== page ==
These days, much of the evidence used in employment litigation is electronic—such as attendance records. Courts require employers to preserve such evidence when employers reasonably know that a lawsuit could arise.
If evidence is destroyed, courts can impose heavy financial sanctions and even hand a win to the other side without a trial.
Work closely with your managers and your attorney to prevent accidental record destruction.
Recent case: Chad Bryden sued, claiming he had been terminated for requesting. He learned that the company’s outside IT vendor had accidentally destroyed all e-mails, including some that might have shown when he asked for leave.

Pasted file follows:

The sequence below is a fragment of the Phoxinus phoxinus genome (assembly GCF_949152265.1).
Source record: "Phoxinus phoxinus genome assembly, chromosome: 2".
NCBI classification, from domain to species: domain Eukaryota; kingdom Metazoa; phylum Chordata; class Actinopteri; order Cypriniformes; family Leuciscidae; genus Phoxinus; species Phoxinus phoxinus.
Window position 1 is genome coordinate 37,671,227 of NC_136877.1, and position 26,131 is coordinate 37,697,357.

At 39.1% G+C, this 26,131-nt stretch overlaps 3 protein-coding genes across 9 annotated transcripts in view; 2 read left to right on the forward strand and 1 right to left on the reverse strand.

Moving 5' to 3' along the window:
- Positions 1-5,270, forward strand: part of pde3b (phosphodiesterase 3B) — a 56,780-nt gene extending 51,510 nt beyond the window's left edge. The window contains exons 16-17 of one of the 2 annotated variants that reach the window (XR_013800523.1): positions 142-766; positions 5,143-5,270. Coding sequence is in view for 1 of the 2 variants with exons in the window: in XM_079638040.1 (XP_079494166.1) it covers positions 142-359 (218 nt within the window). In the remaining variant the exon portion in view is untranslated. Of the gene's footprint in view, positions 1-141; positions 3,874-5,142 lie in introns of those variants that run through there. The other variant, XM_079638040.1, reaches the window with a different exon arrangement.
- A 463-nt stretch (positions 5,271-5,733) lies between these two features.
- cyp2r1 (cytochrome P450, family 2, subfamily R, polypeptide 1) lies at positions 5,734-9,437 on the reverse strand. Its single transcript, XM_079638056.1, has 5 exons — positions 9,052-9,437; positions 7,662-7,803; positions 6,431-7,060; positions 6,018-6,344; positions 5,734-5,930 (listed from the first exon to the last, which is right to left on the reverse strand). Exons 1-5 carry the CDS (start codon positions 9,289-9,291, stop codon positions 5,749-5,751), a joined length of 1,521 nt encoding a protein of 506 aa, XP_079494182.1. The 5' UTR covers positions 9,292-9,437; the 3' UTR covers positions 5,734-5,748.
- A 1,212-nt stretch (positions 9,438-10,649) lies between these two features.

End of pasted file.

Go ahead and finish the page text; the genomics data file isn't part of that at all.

Fortunately for the employer, it had some handwritten records that provided the information. (Bryden v. Boys and Girls Clubs, No. 09-C-50290, ND IL, 2011)
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- Make sure handbook spells out how leave works as a reasonable accommodation
- Not ready for work after FMLA expires? Consider more leave as ADA accommodation
- Heart condition isn't always an ADA disability
- You don't have to pay for family leave unless your employees accrue sick leave